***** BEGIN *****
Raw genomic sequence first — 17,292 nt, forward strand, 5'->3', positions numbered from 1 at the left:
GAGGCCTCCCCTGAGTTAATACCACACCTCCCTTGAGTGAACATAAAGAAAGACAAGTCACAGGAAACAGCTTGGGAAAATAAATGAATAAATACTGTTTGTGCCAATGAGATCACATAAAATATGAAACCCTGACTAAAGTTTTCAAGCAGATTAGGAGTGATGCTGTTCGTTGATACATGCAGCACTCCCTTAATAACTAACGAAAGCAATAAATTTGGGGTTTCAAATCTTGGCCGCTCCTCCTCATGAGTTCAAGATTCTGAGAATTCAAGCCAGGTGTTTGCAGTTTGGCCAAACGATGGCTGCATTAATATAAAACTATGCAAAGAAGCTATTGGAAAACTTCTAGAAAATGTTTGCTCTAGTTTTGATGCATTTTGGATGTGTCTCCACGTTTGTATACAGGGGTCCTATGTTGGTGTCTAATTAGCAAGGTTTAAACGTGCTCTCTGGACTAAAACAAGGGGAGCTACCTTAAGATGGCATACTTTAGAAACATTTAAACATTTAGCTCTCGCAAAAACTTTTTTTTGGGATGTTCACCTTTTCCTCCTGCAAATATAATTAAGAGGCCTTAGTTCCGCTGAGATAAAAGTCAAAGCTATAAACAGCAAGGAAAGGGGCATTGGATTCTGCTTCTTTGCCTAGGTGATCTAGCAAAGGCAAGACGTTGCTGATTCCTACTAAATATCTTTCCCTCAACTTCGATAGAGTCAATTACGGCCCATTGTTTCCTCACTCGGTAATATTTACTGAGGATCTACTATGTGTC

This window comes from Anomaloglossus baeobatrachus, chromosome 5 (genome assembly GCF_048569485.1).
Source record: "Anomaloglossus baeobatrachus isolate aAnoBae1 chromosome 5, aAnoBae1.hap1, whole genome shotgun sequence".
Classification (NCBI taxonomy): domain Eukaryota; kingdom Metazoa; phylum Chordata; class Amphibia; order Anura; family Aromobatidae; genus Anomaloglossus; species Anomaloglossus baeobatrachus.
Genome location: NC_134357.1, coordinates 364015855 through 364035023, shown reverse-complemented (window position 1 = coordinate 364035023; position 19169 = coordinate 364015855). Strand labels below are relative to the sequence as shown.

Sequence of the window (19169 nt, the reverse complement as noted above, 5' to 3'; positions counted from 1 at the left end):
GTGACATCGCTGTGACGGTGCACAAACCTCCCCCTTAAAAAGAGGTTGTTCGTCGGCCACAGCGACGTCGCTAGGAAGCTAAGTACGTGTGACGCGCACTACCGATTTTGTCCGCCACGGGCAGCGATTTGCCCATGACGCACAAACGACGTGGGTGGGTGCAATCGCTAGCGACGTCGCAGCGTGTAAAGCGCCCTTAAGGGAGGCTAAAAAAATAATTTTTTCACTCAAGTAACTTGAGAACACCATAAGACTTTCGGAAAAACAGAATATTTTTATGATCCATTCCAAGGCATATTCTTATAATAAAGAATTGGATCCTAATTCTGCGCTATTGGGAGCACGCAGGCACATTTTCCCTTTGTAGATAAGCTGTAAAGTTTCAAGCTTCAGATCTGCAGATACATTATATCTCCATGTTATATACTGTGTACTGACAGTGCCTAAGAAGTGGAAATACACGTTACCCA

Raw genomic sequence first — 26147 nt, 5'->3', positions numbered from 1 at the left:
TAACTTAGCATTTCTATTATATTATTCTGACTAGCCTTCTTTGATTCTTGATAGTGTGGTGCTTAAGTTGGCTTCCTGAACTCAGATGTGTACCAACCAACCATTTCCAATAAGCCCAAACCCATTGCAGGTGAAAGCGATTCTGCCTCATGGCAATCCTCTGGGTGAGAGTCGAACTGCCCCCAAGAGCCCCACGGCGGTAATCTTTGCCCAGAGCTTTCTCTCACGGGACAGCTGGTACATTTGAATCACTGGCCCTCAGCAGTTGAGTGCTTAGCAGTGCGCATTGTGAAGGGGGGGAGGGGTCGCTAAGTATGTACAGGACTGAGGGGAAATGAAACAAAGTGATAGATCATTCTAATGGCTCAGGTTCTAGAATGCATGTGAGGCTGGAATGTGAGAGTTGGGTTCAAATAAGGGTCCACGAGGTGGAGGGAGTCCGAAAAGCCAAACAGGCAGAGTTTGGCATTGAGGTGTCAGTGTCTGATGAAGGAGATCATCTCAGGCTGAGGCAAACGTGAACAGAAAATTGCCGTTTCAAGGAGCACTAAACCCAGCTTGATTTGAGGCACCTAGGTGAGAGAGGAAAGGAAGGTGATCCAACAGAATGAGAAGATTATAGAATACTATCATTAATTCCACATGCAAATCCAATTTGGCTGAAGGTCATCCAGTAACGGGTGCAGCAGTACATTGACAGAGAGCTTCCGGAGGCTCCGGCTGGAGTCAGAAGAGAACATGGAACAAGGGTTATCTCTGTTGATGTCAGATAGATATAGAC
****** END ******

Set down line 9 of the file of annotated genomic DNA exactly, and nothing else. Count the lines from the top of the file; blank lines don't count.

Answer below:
Raw genomic sequence first — 26147 nt, 5'->3', positions numbered from 1 at the left: